There have been many studies about the formation mechanism of the saturated absorption spectrum.^{[5,6]} The four-level optical pumping model by Nakayama is a great method for predicting the theoretical saturated absorption spectrum.^{[7]} Moon and Noh^{[8]} obtained analytic solutions for the saturated absorption spectrum of ^{87}Rb by calculating the rate equation model and the predicted accurate saturated absorption spectrum under all experiment conditions. At the same time, their theory is too complex to explain the abnormal saturated absorption spectrum. In this paper, we simplify Moon and Noh’s theory to study the formation mechanism of the inverse absorption peak on the basis of these studies.

In order to present the theoretical model as clearly as possible, we proceed in two steps: firstly, we describe the modification of the population of ^{87}Rb atoms on each level due to the pump laser. Secondly, we analyze the change of the probe laser intensity. We use the rate equation to calculate the modification of the atoms. Before further discussion on the abnormal saturated absorption spectrum, we set up a simple model to explain the formation mechanism of the inverse absorption peak. In the theoretical discussion of this section, we set the laser as ideal monochromatic light unless otherwise stated.

Firstly, we consider the two-level model which is shown in Fig.

We list two rate equations of the three-level model, where equation (

*n*

_{1}and

*n*

_{3}denote the ground-state populations, and

*n*

_{2}denotes the excited-state population. The

*a*and

*t*denote the coefficients related to the pump light intensity and time respectively.

Then, we consider the three-level model shown in Fig.

We calculate Eqs. (^{−6}. The result is shown in Figs.

*b*and

*I*

_{0}denote the coefficients related to the probe light intensity and probe light intensity, respectively.

We calculate the modification of the probe laser intensity by using Eq. (*P*_{1} and *P*_{2}. We set the slopes of *P*_{1} and *P*_{2} as *S*_{1} and *S*_{2} respectively. In the following, we consider the lineshape of the probe laser to explain the formation of the inverse absorption peak. If we only consider the natural linewidth and ignore the Doppler broadening effect, the laser intensity *a* as shown in Fig.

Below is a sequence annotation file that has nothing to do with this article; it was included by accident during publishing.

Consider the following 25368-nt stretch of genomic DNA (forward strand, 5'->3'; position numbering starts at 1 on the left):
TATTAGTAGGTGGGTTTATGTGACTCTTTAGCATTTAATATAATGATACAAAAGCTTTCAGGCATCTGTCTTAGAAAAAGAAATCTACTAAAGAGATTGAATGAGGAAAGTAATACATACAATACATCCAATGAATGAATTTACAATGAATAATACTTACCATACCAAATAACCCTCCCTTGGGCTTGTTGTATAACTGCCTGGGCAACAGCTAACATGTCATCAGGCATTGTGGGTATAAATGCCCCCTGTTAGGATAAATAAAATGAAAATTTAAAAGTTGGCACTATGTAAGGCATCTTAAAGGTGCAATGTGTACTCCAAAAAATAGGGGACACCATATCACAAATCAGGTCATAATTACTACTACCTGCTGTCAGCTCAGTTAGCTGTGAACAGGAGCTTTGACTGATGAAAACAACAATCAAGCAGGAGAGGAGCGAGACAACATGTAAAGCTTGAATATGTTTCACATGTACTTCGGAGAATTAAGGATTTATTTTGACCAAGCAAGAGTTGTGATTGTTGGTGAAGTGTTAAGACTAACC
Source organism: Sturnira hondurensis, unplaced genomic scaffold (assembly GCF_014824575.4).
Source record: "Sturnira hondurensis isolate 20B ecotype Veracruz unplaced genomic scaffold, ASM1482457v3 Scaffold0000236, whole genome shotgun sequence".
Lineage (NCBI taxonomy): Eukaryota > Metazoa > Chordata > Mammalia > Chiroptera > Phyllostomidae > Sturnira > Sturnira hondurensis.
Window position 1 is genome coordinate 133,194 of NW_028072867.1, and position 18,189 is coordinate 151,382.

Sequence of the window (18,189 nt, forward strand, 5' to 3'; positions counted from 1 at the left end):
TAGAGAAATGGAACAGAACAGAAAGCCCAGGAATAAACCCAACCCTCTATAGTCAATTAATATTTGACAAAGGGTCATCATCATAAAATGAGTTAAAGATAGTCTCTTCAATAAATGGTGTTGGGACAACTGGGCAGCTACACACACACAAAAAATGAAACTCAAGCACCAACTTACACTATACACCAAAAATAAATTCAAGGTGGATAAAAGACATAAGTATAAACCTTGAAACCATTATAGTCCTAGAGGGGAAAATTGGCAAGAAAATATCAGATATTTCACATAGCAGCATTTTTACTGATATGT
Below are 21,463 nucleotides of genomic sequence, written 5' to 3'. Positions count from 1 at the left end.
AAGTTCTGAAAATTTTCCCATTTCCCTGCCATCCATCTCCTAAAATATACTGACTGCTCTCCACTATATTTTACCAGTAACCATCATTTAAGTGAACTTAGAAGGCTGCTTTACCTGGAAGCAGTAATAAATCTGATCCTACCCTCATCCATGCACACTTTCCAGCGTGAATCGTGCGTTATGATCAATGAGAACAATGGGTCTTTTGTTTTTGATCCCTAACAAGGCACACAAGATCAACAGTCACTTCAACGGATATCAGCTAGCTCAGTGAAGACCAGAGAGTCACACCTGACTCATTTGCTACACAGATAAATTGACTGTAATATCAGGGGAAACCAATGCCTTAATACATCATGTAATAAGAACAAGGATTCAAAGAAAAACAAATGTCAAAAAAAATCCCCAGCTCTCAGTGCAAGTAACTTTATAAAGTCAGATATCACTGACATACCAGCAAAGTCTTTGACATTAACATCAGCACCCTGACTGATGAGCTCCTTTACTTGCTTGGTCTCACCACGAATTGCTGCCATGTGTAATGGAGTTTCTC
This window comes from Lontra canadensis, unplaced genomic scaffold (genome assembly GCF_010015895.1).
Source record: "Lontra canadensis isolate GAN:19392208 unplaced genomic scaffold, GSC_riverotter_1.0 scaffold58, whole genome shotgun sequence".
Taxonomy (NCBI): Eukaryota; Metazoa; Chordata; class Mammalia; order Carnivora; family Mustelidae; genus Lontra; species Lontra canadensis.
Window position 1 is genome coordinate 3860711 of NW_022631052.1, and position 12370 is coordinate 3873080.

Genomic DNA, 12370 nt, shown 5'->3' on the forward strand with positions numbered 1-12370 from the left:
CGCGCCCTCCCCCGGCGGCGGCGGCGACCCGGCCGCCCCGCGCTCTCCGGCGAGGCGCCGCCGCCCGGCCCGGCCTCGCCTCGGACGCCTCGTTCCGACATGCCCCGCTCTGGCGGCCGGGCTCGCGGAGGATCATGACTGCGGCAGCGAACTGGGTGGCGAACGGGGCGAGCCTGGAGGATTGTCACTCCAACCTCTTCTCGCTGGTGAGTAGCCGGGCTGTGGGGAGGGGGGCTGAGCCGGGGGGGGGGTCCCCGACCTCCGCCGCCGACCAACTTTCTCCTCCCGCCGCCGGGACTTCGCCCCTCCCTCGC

*g*(Δ

*v*),

*A*, Δ

*v*, and Δ

_{N}*v*denote the natural absorption lineshape, the coefficient related to the light intensity, the natural linewidth, and the relative frequency difference. The lineshapes of the probe signal as shown in Figs.

*I*

_{probe}denotes the lineshape of the probe laser. In this section, we consider the whole model in a state of resonance. So

*t*is a constant which can be ignored in practice. The lineshape of the probe laser will be

*P*

_{1}and

*P*

_{2}. In this case, equation (

*S*denotes

*S*

_{1}or

*S*

_{2}, when

*S*=

*S*

_{1}, equation (

*S*=

*S*

_{2}, equation (

*S*

_{1}is positive but the

*S*

_{2}is negative. So the lineshape of the probe laser considering the spontaneous emission is an inverse absorption peak from Eq. (

^{87}Rb atom model

In the above subsection, the formation of the inverse absorption peak has been analyzed by setting up a simple model. In this subsection, we will calculate the saturated absorption spectrum of ^{87}Rb.

In the experiment, we obtain the normal and abnormal saturated absorption spectrum of the transition 5^{2}S_{1/2}, *F* = 2–5^{2}P_{3/2}, *F*′ = 3 of the ^{87}Rb with one DFB laser (780 nm) simultaneously. The abnormal saturated absorption spectrum is created by using the probe and pumping laser beam of *π*-polarization. As is shown in Fig. ^{87}Rb as

*i*,

*a*,

*k*, and

_{ij}*s*denote the number of levels, coefficient related to the pumping light intensity, stimulated emission coefficient, and spontaneous emission coefficient. On the right-hand side of Eq. (

_{ij}The modification of the probe laser intensity is defined as

*b*denotes the coefficient related to the probe light intensity. In the bracket, the first item represents the absorption in the ground-state, and the second item refers to the emission in the excited-state.

By combining Eq. (*at* > 300. This is why we use the large light intensity of the pumping light in the experiment. Using the method described in Eq. (^{2}S_{1/2}, *F* = 2–5^{2}P_{3/2}, *F*′ = 3 of the ^{87}Rb D_{2} resonance line, which is an inverse absorption peak.

We calculate the other transition of the ^{87}Rb D_{2} resonance line, which uses the *π*-polarization laser with the same method as the above. Our calculation indicates that the inverse absorption peak is only feasible in the transitions 5^{2}S_{1/2}, *F* = 2–5^{2}P_{3/2}, *F*′ = 3 and 5^{2}S_{1/2}, *F* = 1–5^{2}P_{3/2}, *F*′ = C0,1 of the ^{87}Rb D_{2} resonance line when the *π*-polarization light is used. We are also able to calculate the results under various conditions of laser polarization in the same way. The results are shown in Table

In the experiment, we observe the abnormal saturated absorption spectra of the transitions 5^{2}S_{1/2}, *F* = 2–5^{2}P_{3/2}, *F*′ = 3 of the ^{87}Rb D_{2} line and obtain the single peak corresponding to the phenomenon to lock the DFB diode laser. We analyze the conditions of the abnormal saturated absorption spectrum and set up a simple theoretical model to explain it. This demonstration opens new possibilities for the laser frequency locking methods.